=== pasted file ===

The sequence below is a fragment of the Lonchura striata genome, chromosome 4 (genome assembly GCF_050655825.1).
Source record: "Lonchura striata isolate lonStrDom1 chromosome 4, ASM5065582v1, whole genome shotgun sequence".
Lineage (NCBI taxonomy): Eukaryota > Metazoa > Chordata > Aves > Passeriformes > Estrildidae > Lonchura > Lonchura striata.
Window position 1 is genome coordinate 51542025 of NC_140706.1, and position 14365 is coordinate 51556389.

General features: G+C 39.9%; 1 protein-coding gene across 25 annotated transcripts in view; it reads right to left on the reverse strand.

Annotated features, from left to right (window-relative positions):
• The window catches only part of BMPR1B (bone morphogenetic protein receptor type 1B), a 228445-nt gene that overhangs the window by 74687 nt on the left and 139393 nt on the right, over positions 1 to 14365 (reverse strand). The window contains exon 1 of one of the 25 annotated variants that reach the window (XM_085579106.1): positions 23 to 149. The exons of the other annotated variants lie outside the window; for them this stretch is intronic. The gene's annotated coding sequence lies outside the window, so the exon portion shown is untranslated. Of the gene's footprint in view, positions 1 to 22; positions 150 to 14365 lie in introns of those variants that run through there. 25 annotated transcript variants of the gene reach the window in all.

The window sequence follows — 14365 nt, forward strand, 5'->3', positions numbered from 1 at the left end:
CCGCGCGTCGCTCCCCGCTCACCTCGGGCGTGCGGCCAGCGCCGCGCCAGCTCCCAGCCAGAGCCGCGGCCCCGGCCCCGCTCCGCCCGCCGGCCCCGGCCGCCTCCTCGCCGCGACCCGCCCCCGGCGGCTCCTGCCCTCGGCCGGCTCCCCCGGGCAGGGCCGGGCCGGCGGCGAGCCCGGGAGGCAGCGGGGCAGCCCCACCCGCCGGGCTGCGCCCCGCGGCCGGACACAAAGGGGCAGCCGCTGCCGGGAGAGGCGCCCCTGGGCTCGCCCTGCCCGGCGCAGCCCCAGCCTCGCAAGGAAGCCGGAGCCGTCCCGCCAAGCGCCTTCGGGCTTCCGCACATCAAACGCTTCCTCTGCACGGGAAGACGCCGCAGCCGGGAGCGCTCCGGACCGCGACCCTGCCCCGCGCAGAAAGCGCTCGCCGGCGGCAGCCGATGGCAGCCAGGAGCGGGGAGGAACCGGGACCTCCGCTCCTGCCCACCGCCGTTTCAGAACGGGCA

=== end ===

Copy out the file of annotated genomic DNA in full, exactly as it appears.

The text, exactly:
The sequence below is a fragment of the Lonchura striata genome, chromosome 4 (genome assembly GCF_050655825.1).
Source record: "Lonchura striata isolate lonStrDom1 chromosome 4, ASM5065582v1, whole genome shotgun sequence".
Lineage (NCBI taxonomy): Eukaryota > Metazoa > Chordata > Aves > Passeriformes > Estrildidae > Lonchura > Lonchura striata.
Window position 1 is genome coordinate 51542025 of NC_140706.1, and position 14365 is coordinate 51556389.

General features: G+C 39.9%; 1 protein-coding gene across 25 annotated transcripts in view; it reads right to left on the reverse strand.

Annotated features, from left to right (window-relative positions):
• The window catches only part of BMPR1B (bone morphogenetic protein receptor type 1B), a 228445-nt gene that overhangs the window by 74687 nt on the left and 139393 nt on the right, over positions 1 to 14365 (reverse strand). The window contains exon 1 of one of the 25 annotated variants that reach the window (XM_085579106.1): positions 23 to 149. The exons of the other annotated variants lie outside the window; for them this stretch is intronic. The gene's annotated coding sequence lies outside the window, so the exon portion shown is untranslated. Of the gene's footprint in view, positions 1 to 22; positions 150 to 14365 lie in introns of those variants that run through there. 25 annotated transcript variants of the gene reach the window in all.

The window sequence follows — 14365 nt, forward strand, 5'->3', positions numbered from 1 at the left end:
CCGCGCGTCGCTCCCCGCTCACCTCGGGCGTGCGGCCAGCGCCGCGCCAGCTCCCAGCCAGAGCCGCGGCCCCGGCCCCGCTCCGCCCGCCGGCCCCGGCCGCCTCCTCGCCGCGACCCGCCCCCGGCGGCTCCTGCCCTCGGCCGGCTCCCCCGGGCAGGGCCGGGCCGGCGGCGAGCCCGGGAGGCAGCGGGGCAGCCCCACCCGCCGGGCTGCGCCCCGCGGCCGGACACAAAGGGGCAGCCGCTGCCGGGAGAGGCGCCCCTGGGCTCGCCCTGCCCGGCGCAGCCCCAGCCTCGCAAGGAAGCCGGAGCCGTCCCGCCAAGCGCCTTCGGGCTTCCGCACATCAAACGCTTCCTCTGCACGGGAAGACGCCGCAGCCGGGAGCGCTCCGGACCGCGACCCTGCCCCGCGCAGAAAGCGCTCGCCGGCGGCAGCCGATGGCAGCCAGGAGCGGGGAGGAACCGGGACCTCCGCTCCTGCCCACCGCCGTTTCAGAACGGGCA